Nicholas Kristof was intoxicated.
That’s not a value judgment. It was The New York Times columnist’s own self-assessment in a February 1 column, his inebriation the result of having been amid a crowd of Egyptian protesters against Egyptian president Hosni Mubarak in Cairo’s Tahrir Square at the end of January. No alcohol was involved, of course; the crowd was overwhelmingly Muslim. The contact high was, and remains, entirely political.
The square, Mr. Kristof recounted, which in the past had been a place of unruly behavior, had “lost its menace and suddenly become the most exhilarating place in the world.” And the reason was because of the hope he inhaled from “the brave men and women of Tahrir Square,” the “peaceful throngs pleading for democracy.” The participants, in other words, in the “Days of Rage” demonstrations that in subsequent days led to Mr. Mubarak’s resignation.
The Times columnist cited Egyptians he found “everywhere I go” insisting that “Americans shouldn’t perceive their [the Egyptian revolutionary] movement as a threat”; and found it “sad that Egyptians are lecturing Americans on the virtues of democracy.”
He does recount a modicum of menace in some of the sentiment he heard. A medical student tells him that “Egyptian people will not forget what Obama does today. If he supports the Egyptian dictator, the Egyptian people will never forget that. Not for 30 years.” (The student didn’t have long to wait; President Obama quickly endorsed an exit from power for Mr. Mubarak.)
Mr. Kristof thinks that “the protesters have a point” about initial American “equivocation” over the rebellion in Egypt, though he allows that “maybe I’m too caught up in the giddiness of Tahrir Square.” Yes, maybe.
On the same day, Kristof’s colleague at the Old Gray Lady, Roger Cohen, nursed some optimism of his own, citing “the immense distance traveled by Arabs over the past month” and seeing a harbinger of hope in the fact that “the one big subject [Arabs] are not talking about… [is] Israel.”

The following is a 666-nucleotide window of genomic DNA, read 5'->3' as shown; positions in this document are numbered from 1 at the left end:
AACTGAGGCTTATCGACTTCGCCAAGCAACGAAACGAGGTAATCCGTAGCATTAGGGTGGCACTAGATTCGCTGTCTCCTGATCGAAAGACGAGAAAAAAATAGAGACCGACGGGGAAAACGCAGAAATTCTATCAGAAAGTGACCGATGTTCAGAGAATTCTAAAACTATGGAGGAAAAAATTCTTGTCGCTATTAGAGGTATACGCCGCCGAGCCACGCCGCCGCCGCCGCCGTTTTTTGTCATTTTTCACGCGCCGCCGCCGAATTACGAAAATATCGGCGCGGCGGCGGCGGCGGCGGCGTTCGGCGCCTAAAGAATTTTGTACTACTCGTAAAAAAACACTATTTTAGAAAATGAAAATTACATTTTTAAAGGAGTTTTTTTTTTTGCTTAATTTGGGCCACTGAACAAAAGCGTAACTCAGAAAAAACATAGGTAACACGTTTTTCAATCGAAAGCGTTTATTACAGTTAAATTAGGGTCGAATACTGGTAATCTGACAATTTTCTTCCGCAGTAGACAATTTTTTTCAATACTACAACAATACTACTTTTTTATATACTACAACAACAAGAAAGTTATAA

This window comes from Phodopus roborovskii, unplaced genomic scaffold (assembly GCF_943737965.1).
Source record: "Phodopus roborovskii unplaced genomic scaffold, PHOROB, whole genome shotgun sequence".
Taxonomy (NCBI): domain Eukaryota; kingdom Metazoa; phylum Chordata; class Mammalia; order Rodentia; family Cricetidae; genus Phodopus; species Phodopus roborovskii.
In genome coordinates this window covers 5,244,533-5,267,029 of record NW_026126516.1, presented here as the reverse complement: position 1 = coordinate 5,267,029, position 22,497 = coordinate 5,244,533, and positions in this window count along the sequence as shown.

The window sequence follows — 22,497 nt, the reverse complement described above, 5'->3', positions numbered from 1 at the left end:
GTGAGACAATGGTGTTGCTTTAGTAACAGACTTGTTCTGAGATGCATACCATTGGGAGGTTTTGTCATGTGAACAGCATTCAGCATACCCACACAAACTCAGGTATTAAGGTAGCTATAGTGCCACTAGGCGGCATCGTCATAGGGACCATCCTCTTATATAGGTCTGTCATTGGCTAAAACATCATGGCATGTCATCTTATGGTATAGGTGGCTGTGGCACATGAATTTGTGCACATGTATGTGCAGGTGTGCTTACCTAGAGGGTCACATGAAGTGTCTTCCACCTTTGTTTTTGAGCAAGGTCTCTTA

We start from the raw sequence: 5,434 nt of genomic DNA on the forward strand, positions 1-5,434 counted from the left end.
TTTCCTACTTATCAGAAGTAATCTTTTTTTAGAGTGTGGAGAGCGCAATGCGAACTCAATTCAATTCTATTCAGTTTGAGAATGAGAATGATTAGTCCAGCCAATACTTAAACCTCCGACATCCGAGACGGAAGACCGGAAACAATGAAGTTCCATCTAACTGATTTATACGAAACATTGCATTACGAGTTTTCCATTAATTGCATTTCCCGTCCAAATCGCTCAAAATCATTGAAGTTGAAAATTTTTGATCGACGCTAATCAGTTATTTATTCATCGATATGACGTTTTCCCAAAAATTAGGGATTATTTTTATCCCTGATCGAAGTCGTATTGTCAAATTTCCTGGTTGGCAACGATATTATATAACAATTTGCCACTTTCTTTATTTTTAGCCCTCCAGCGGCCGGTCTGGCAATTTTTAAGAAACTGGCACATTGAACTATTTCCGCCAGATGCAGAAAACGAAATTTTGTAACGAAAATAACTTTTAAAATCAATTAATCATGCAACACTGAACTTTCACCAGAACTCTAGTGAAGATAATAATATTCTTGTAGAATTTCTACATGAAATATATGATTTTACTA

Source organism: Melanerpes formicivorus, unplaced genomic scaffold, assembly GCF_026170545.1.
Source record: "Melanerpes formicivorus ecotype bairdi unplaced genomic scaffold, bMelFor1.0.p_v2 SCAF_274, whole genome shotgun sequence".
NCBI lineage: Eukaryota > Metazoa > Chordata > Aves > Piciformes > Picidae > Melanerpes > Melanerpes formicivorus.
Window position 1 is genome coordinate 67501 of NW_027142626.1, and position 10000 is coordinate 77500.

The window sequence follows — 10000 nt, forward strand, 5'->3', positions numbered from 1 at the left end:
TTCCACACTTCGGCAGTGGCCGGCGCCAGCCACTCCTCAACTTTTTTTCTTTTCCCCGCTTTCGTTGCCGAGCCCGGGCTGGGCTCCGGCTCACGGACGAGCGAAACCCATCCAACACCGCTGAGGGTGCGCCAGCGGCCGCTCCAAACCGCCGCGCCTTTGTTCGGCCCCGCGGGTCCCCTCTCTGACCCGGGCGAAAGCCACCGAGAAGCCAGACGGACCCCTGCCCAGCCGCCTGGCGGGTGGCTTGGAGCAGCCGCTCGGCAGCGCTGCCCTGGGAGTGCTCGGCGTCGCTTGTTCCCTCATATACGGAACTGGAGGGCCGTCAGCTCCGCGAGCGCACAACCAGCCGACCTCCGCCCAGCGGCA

“For too long,” he writes, perceptively enough, “the Israeli-Palestinian conflict has been the great diversion, exploited by feckless Arab autocrats to distract impoverished populations.
“Now, Arabs are thinking about their own injustices. With great courage, they are saying ‘Enough!’”
Not one to allow an opportunity to criticize Israel fall through his hands, though, he notes that the “fast-growing economy and institution-building [in] the West Bank is an example to the dawning Arab world—and would be more so if Israel helped rather than blocked and hindered.”
But he sees hope all the same that a “representative Egyptian government” could emerge from the Cairene crowds, even if they turn out to be “less pliant to America’s will”; and that it might come to carry “a vital message for Arabs and Jews: Victimhood is self-defeating and paralyzing—and can be overcome.”
There must have been some sort of Stuxnet-like virus infecting the brains of the paper of record’s pundits. The giddiness born of the sight of hundreds of thousands of angry Egyptians seemed to have spread even to the page’s “conservative” columnist, David Brooks. In his own column that same day, he kvelled at the “surge of patriotism” expressed by the Egyptian demonstrators, part of a “remarkable democratic wave.”
“More than 100 nations have seen democratic uprisings over the past few decades,” Mr. Brooks asserted, something about which, he contended, “we should be glad.”
I am not sure to what nations he refers, but what I am sure of is that democracy, for all its wonderful potential, is not a guarantee of anything other than the concretization of a populace’s will.
And that, whatever the identities of those “more than 100 nations,” the most prominent mass expressions of collective will that come to mind are the 2006 Gaza elections that put Hamas in power there, the Iranian Islamic revolution of 1979 and the rise, a mere 50 years earlier, of the Nazi party in Germany.
© 2011 AMI MAGAZINE
[Rabbi Shafran is an editor at large and columnist for Ami Magazine]
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